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Racist or Not: Sen. Coburn’s “Ricky Ricardo” Impression With Sotomayor

Racist or Not! We haven’t played this game in a while at The Black Snob but there was an interesting moment during Sonia Sotomayor’s hearing in the senate when a Republican senator made a reference to television’s most famous Cuban-American during questioning.

Here’s how the exchange went down according to Time Magazine:

More after the jump.

In the middle of an exchange (with Senator Tom Coburn) about gun control, Sotomayor tried to illustrate the reach of New York State gun laws by joking about running home to get a gun in self-defense. “If I go home, get a gun, come back and shoot you, that may not be legal under New York law because you would have alternative ways to defend …”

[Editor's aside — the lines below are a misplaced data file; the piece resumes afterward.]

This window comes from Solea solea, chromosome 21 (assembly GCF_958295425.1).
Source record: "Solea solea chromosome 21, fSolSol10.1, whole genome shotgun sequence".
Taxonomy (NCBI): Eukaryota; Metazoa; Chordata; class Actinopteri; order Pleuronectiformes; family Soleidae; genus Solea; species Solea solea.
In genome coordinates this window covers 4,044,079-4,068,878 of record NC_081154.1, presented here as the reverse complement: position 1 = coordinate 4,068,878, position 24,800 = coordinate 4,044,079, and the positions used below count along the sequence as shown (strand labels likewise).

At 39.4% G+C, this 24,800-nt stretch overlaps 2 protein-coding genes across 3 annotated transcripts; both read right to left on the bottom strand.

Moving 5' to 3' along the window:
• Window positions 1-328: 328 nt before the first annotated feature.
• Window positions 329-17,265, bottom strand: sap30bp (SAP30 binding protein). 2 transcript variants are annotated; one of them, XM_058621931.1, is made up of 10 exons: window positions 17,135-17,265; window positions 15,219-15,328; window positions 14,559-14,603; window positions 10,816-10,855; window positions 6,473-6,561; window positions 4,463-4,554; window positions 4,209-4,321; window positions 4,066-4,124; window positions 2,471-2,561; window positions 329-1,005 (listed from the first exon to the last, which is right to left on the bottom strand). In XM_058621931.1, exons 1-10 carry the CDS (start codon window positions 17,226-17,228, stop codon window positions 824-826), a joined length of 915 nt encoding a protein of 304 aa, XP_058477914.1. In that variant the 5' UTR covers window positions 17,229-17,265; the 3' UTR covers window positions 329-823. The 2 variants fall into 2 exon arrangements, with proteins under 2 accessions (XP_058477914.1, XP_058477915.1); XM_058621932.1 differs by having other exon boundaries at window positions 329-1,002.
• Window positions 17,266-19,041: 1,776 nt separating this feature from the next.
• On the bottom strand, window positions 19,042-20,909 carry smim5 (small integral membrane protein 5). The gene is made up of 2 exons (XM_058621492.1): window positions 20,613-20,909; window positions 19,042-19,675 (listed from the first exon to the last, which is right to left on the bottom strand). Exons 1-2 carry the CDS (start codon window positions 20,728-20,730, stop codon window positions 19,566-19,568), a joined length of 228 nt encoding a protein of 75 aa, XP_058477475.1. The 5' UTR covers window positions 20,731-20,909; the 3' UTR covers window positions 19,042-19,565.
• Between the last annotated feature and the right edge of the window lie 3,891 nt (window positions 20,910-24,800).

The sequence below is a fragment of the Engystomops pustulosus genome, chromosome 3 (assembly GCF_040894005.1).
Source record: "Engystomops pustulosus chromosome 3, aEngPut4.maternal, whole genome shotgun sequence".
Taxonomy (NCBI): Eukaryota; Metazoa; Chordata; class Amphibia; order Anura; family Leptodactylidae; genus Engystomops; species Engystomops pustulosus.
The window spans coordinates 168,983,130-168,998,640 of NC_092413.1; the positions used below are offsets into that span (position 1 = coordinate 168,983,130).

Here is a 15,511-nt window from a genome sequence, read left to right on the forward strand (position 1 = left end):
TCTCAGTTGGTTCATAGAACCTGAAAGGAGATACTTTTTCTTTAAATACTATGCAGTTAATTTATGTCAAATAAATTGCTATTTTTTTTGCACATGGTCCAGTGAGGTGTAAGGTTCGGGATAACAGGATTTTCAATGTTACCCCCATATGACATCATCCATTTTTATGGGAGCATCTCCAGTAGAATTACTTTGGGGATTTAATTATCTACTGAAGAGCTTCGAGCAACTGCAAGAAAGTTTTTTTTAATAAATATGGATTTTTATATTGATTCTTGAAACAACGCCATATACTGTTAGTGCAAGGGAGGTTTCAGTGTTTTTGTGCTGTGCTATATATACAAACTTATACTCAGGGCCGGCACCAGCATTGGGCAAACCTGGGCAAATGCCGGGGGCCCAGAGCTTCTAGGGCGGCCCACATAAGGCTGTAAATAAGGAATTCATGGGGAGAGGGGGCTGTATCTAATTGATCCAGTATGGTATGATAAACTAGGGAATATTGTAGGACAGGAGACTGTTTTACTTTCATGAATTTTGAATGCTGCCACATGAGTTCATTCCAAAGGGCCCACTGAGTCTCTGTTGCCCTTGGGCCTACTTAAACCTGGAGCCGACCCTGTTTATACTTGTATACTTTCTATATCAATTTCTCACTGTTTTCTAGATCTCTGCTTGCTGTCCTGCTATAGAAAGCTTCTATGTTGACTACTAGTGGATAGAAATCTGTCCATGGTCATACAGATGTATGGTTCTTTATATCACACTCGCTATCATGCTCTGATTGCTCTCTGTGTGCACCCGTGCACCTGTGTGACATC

“You’ll have lots of ‘splainin’ to do,” Coburn interrupted, invoking a phrase familiar to fans of the 1950s sitcom I Love Lucy, in which Lucy’s long-suffering husband, Ricky Ricardo (Cuban American Desi Arnaz in real life), would often utter the refrain in exasperation at his zany wife’s antics. Sotomayor paused awkwardly before nervously agreeing with a chuckle, “I’d be in a lot of trouble then.”

And here’s the reaction from some Latinos:

“It was insensitive,” says Rep. Charlie Gonzalez, a Texas Democrat who chairs the Hispanic Caucus Civil Rights Task Force. “It probably demonstrates where the Republican Party is today. They just don’t get it. This is a serious issue for many members of the Latino community. Growing up you’re very conscious of the mispronunciation of words. Sometimes it was also a subject of humor, but I think Dr. Coburn doesn’t understand the stereotyping he was engaging in.” (Read “Just What is a ‘Wise Latina,’ Anyway?”)

Lillian Rodriguez, president of the Hispanic Federation, an organization that builds Latino institutions in New York, New Jersey and Connecticut, said she understood the remark was meant in jest, “but you’ve got to be very careful in those kinds of characterizations. It sends a message that that’s the way you see us: in a time capsule of a 1950’s sitcom. We’ve progressed a long way since then.”